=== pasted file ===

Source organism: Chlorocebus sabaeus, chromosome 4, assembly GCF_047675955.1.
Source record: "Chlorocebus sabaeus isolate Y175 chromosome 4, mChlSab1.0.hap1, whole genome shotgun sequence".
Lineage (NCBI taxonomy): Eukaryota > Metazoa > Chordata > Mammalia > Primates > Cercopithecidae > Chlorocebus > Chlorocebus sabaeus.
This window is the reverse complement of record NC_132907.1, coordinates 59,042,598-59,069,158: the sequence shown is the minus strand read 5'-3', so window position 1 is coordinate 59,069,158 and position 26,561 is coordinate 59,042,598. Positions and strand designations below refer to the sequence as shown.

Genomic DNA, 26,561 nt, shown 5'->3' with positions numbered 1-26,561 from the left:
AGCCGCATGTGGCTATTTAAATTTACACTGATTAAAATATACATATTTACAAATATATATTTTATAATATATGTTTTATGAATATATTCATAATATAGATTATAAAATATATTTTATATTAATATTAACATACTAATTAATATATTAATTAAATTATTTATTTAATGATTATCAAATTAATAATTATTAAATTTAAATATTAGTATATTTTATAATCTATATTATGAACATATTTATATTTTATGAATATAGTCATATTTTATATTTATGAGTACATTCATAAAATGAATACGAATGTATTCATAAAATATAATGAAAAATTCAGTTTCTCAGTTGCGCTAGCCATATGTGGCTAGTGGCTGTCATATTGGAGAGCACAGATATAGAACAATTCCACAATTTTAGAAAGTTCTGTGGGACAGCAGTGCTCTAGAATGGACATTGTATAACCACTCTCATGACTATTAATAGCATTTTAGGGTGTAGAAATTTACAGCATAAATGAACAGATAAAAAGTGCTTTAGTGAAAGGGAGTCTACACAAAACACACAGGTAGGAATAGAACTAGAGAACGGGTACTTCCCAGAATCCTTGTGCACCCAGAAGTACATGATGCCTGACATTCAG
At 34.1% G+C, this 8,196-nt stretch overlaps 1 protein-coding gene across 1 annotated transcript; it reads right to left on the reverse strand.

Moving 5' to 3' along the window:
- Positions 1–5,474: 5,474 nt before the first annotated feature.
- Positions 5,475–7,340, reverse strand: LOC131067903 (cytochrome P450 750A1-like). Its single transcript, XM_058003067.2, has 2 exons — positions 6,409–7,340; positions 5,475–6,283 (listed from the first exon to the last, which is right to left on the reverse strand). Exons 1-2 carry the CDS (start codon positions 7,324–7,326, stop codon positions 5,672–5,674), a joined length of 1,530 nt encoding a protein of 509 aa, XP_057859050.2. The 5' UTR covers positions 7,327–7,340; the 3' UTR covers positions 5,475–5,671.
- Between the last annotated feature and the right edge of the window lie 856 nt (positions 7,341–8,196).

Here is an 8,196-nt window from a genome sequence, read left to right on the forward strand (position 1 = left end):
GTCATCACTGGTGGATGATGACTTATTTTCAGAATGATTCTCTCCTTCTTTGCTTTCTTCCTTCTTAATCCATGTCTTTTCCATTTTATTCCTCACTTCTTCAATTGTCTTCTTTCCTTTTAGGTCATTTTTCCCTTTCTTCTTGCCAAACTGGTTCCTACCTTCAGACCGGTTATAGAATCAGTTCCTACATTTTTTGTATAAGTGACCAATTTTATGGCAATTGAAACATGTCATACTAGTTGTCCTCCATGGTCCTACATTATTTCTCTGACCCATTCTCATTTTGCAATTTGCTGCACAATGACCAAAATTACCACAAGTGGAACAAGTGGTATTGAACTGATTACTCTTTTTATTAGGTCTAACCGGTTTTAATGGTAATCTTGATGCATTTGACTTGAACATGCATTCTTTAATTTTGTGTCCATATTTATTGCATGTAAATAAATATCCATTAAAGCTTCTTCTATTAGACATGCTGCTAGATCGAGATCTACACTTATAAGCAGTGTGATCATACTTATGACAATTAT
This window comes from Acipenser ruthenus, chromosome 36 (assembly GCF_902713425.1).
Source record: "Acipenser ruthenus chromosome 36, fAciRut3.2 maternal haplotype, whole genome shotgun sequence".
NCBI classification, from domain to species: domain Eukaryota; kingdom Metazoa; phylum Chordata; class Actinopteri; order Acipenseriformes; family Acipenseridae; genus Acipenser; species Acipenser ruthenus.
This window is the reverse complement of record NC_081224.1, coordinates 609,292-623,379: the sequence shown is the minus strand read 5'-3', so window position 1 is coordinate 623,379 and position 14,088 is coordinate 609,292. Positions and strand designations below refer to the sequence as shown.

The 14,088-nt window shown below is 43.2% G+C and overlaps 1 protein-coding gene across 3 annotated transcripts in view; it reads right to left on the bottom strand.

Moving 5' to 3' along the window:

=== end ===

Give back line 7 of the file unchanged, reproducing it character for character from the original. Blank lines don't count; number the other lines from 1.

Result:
At 34.1% G+C, this 8,196-nt stretch overlaps 1 protein-coding gene across 1 annotated transcript; it reads right to left on the reverse strand.